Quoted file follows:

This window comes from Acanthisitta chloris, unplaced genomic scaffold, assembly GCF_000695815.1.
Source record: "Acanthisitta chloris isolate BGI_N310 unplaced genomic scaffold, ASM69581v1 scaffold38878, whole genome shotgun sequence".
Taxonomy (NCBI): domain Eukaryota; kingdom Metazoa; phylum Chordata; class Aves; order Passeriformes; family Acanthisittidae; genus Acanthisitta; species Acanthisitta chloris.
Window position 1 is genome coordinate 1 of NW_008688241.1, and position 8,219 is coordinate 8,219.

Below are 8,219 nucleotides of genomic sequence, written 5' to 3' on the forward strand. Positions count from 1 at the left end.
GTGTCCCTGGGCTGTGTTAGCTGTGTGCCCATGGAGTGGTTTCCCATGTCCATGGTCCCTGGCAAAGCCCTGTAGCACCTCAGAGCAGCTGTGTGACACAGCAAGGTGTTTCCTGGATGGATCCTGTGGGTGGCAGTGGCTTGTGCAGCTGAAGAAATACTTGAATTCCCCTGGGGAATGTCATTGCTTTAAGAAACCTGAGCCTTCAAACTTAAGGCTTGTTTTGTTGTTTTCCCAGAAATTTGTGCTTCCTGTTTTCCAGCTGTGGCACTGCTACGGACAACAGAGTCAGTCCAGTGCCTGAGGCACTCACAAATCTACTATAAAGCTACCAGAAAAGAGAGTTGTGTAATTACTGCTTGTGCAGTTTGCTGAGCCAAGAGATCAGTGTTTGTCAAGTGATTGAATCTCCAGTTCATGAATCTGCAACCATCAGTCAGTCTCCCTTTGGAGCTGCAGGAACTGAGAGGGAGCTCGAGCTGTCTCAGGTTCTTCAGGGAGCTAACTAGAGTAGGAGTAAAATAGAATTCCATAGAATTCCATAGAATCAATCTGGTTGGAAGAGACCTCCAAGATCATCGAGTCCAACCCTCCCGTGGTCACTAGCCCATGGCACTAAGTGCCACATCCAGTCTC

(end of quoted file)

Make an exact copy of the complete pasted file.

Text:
This window comes from Acanthisitta chloris, unplaced genomic scaffold, assembly GCF_000695815.1.
Source record: "Acanthisitta chloris isolate BGI_N310 unplaced genomic scaffold, ASM69581v1 scaffold38878, whole genome shotgun sequence".
Taxonomy (NCBI): domain Eukaryota; kingdom Metazoa; phylum Chordata; class Aves; order Passeriformes; family Acanthisittidae; genus Acanthisitta; species Acanthisitta chloris.
Window position 1 is genome coordinate 1 of NW_008688241.1, and position 8,219 is coordinate 8,219.

Below are 8,219 nucleotides of genomic sequence, written 5' to 3' on the forward strand. Positions count from 1 at the left end.
GTGTCCCTGGGCTGTGTTAGCTGTGTGCCCATGGAGTGGTTTCCCATGTCCATGGTCCCTGGCAAAGCCCTGTAGCACCTCAGAGCAGCTGTGTGACACAGCAAGGTGTTTCCTGGATGGATCCTGTGGGTGGCAGTGGCTTGTGCAGCTGAAGAAATACTTGAATTCCCCTGGGGAATGTCATTGCTTTAAGAAACCTGAGCCTTCAAACTTAAGGCTTGTTTTGTTGTTTTCCCAGAAATTTGTGCTTCCTGTTTTCCAGCTGTGGCACTGCTACGGACAACAGAGTCAGTCCAGTGCCTGAGGCACTCACAAATCTACTATAAAGCTACCAGAAAAGAGAGTTGTGTAATTACTGCTTGTGCAGTTTGCTGAGCCAAGAGATCAGTGTTTGTCAAGTGATTGAATCTCCAGTTCATGAATCTGCAACCATCAGTCAGTCTCCCTTTGGAGCTGCAGGAACTGAGAGGGAGCTCGAGCTGTCTCAGGTTCTTCAGGGAGCTAACTAGAGTAGGAGTAAAATAGAATTCCATAGAATTCCATAGAATCAATCTGGTTGGAAGAGACCTCCAAGATCATCGAGTCCAACCCTCCCGTGGTCACTAGCCCATGGCACTAAGTGCCACATCCAGTCTC